For example, he handled a drug case where a man’s previous lawyer went on the court record saying that a misdemeanor drug conviction wouldn’t result in deportation, when in fact immigration law says that those lesser crimes could count against someone.

“You recognize that, when you do criminal work, many people are penalty-focused in criminal cases and they’re only looking at whether they will go to jail and for how long,” he said. “So often, you have clients who are willing to plead as long as they can avoid jail. As a lawyer, you have to look past that penal interest and whether you’ll win the criminal case and focus on the bigger picture of how this person’s life might be impacted.”

In Allen County, Gull is trying to make sure those who come before her in court know that plea agreements could impact their residency. She has gotten many surprised looks from people during the guilty plea process when she mentions the immigration consequences. Whether or not the attorney may have informed that person about the immigration possibilities isn’t the point, Gull said. It’s about taking another step to make sure defendants understand their rights.

“It’s making a nice clean record so these issues don’t come back to haunt us,” she said.

But a court’s approach providing the notification isn’t the answer to what the Padilla court found as a problem, Cook said. As an attorney who’s successfully merged immigration and criminal defense practices, he doesn’t think the court notification addresses the concern because it’s aimed more at protecting the courts and not the defendant’s rights.

“Putting a clause in the agreement and telling them about it doesn’t really resolve the issue of whether their attorney has given adequate counsel,” he said, noting that if a court says anything about this it should be at the earliest point in the process and not at the last stage of a guilty plea hearing.

“From a judge’s perspective, it may fix any problem they might see from this. But it doesn’t really fix the problem that exists about adequate representation. You can’t take that from the lawyer’s hands because it’s that person’s job to make sure their client truly understands.”•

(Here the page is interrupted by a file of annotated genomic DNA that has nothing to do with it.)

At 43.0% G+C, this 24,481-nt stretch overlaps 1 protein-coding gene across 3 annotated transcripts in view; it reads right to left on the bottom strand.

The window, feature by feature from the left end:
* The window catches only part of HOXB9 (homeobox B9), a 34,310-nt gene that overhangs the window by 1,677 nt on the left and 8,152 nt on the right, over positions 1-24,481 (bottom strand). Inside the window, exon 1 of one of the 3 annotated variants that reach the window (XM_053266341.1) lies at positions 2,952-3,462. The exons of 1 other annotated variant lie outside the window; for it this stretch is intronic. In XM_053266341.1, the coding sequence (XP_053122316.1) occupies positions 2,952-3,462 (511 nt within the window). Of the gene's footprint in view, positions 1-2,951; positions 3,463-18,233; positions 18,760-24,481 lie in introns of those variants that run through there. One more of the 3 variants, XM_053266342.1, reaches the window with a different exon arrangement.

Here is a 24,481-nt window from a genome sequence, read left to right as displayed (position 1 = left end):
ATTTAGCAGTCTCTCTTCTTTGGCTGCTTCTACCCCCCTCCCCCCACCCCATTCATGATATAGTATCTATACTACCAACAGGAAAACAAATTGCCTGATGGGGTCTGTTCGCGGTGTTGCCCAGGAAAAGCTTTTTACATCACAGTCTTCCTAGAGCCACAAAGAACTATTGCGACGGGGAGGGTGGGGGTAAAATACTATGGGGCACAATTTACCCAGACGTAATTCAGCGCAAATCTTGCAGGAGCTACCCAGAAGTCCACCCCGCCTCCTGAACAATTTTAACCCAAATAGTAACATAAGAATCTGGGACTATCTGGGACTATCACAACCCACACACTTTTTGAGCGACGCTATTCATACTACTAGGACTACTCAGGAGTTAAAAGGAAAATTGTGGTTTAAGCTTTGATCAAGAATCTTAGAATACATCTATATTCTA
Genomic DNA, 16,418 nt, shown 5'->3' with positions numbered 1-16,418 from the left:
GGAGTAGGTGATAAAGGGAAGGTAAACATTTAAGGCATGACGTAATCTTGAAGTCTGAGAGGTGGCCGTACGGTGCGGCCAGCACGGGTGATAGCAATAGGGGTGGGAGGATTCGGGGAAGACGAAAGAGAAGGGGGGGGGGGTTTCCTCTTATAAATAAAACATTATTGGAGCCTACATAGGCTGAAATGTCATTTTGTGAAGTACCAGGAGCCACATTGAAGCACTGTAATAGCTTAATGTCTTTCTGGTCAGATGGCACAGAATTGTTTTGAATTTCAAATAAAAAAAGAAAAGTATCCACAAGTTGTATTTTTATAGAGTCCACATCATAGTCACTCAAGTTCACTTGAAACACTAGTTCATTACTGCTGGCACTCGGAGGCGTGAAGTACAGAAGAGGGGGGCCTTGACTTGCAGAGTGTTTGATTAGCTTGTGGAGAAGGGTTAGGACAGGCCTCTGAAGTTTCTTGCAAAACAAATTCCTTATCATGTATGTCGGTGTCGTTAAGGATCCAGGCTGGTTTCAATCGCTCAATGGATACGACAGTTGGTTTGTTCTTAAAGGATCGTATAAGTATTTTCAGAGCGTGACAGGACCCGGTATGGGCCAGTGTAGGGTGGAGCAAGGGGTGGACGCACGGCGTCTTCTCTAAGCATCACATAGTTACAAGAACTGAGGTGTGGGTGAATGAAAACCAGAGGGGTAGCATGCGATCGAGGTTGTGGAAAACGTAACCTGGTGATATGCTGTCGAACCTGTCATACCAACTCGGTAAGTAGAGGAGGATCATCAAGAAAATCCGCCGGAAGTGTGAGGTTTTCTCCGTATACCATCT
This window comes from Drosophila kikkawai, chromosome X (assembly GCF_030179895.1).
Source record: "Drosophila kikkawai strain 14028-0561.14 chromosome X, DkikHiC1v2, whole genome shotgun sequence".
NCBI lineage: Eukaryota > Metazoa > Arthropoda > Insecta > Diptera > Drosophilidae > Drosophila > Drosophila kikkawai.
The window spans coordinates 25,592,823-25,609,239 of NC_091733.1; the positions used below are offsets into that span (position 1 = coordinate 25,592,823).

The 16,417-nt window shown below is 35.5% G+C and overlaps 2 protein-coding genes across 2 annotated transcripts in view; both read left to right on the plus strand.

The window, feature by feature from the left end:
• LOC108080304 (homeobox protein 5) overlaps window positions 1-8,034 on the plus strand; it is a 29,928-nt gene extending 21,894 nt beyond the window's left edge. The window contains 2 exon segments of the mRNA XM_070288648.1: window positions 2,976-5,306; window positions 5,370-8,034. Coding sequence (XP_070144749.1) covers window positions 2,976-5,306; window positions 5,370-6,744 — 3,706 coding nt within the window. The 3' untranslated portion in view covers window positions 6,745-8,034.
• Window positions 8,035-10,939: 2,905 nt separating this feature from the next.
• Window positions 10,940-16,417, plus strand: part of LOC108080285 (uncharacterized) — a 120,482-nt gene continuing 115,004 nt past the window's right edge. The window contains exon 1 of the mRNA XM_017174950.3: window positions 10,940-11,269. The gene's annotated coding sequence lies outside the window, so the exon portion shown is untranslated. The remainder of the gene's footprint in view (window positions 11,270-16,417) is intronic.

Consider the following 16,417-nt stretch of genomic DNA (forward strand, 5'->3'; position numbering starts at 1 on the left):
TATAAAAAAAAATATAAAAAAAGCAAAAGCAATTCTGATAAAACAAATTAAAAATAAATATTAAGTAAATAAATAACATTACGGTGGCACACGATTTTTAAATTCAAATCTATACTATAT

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  1. I think the cops are doing a great job locking up criminals. The Murder rates in the inner cities are skyrocketing and you think that too any people are being incarcerated. Maybe we need to lock up more of them. We have the ACLU, BLM, NAACP, Civil right Division of the DOJ, the innocent Project etc. We have court system with an appeal process that can go on for years, with attorneys supplied by the government. I'm confused as to how that translates into the idea that the defendants are not being represented properly. Maybe the attorneys need to do more Pro-Bono work

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  3. If a class action suit or other manner of retribution is possible, count me in. I have email and voicemail from the man. He colluded with opposing counsel, I am certain. My case was damaged so severely it nearly lost me everything and I am still paying dearly.

  4. There's probably a lot of blame that can be cast around for Indiana Tech's abysmal bar passage rate this last February. The folks who decided that Indiana, a state with roughly 16,000 to 18,000 attorneys, needs a fifth law school need to question the motives that drove their support of this project. Others, who have been "strong supporters" of the law school, should likewise ask themselves why they believe this institution should be supported. Is it because it fills some real need in the state? Or is it, instead, nothing more than a resume builder for those who teach there part-time? And others who make excuses for the students' poor performance, especially those who offer nothing more than conspiracy theories to back up their claims--who are they helping? What evidence do they have to support their posturing? Ultimately, though, like most everything in life, whether one succeeds or fails is entirely within one's own hands. At least one student from Indiana Tech proved this when he/she took and passed the February bar. A second Indiana Tech student proved this when they took the bar in another state and passed. As for the remaining 9 who took the bar and didn't pass (apparently, one of the students successfully appealed his/her original score), it's now up to them (and nobody else) to ensure that they pass on their second attempt. These folks should feel no shame; many currently successful practicing attorneys failed the bar exam on their first try. These same attorneys picked themselves up, dusted themselves off, and got back to the rigorous study needed to ensure they would pass on their second go 'round. This is what the Indiana Tech students who didn't pass the first time need to do. Of course, none of this answers such questions as whether Indiana Tech should be accredited by the ABA, whether the school should keep its doors open, or, most importantly, whether it should have even opened its doors in the first place. Those who promoted the idea of a fifth law school in Indiana need to do a lot of soul-searching regarding their decisions. These same people should never be allowed, again, to have a say about the future of legal education in this state or anywhere else. Indiana already has four law schools. That's probably one more than it really needs. But it's more than enough.

  5. This man Steve Hubbard goes on any online post or forum he can find and tries to push his company. He said court reporters would be obsolete a few years ago, yet here we are. How does he have time to search out every single post about court reporters and even spy in private court reporting forums if his company is so successful???? Dude, get a life. And back to what this post was about, I agree that some national firms cause a huge problem.